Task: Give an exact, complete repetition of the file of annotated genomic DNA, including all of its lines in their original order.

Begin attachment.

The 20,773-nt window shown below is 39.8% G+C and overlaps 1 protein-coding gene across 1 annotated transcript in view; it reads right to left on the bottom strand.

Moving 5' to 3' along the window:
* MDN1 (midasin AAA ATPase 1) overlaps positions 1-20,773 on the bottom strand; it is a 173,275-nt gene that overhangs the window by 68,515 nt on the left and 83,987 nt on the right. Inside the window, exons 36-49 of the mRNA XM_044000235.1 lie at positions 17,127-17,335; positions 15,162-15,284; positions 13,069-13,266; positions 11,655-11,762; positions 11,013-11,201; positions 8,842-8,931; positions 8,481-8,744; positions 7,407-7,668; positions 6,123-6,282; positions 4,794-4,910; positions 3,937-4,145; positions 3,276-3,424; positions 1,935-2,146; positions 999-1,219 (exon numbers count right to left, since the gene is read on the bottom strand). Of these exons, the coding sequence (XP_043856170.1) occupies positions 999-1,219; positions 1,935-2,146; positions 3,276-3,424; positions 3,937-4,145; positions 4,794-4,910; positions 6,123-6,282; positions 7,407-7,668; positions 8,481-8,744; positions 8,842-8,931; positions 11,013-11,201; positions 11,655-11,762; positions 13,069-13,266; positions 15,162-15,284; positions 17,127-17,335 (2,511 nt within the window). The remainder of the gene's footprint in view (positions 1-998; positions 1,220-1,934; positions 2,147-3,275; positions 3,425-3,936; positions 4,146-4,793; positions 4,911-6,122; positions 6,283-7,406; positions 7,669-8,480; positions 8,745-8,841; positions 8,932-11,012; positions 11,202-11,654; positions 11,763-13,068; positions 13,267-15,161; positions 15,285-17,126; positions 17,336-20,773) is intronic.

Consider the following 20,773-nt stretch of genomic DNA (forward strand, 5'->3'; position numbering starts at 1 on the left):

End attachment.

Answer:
The 20,773-nt window shown below is 39.8% G+C and overlaps 1 protein-coding gene across 1 annotated transcript in view; it reads right to left on the bottom strand.

Moving 5' to 3' along the window:
* MDN1 (midasin AAA ATPase 1) overlaps positions 1-20,773 on the bottom strand; it is a 173,275-nt gene that overhangs the window by 68,515 nt on the left and 83,987 nt on the right. Inside the window, exons 36-49 of the mRNA XM_044000235.1 lie at positions 17,127-17,335; positions 15,162-15,284; positions 13,069-13,266; positions 11,655-11,762; positions 11,013-11,201; positions 8,842-8,931; positions 8,481-8,744; positions 7,407-7,668; positions 6,123-6,282; positions 4,794-4,910; positions 3,937-4,145; positions 3,276-3,424; positions 1,935-2,146; positions 999-1,219 (exon numbers count right to left, since the gene is read on the bottom strand). Of these exons, the coding sequence (XP_043856170.1) occupies positions 999-1,219; positions 1,935-2,146; positions 3,276-3,424; positions 3,937-4,145; positions 4,794-4,910; positions 6,123-6,282; positions 7,407-7,668; positions 8,481-8,744; positions 8,842-8,931; positions 11,013-11,201; positions 11,655-11,762; positions 13,069-13,266; positions 15,162-15,284; positions 17,127-17,335 (2,511 nt within the window). The remainder of the gene's footprint in view (positions 1-998; positions 1,220-1,934; positions 2,147-3,275; positions 3,425-3,936; positions 4,146-4,793; positions 4,911-6,122; positions 6,283-7,406; positions 7,669-8,480; positions 8,745-8,841; positions 8,932-11,012; positions 11,202-11,654; positions 11,763-13,068; positions 13,267-15,161; positions 15,285-17,126; positions 17,336-20,773) is intronic.

Consider the following 20,773-nt stretch of genomic DNA (forward strand, 5'->3'; position numbering starts at 1 on the left):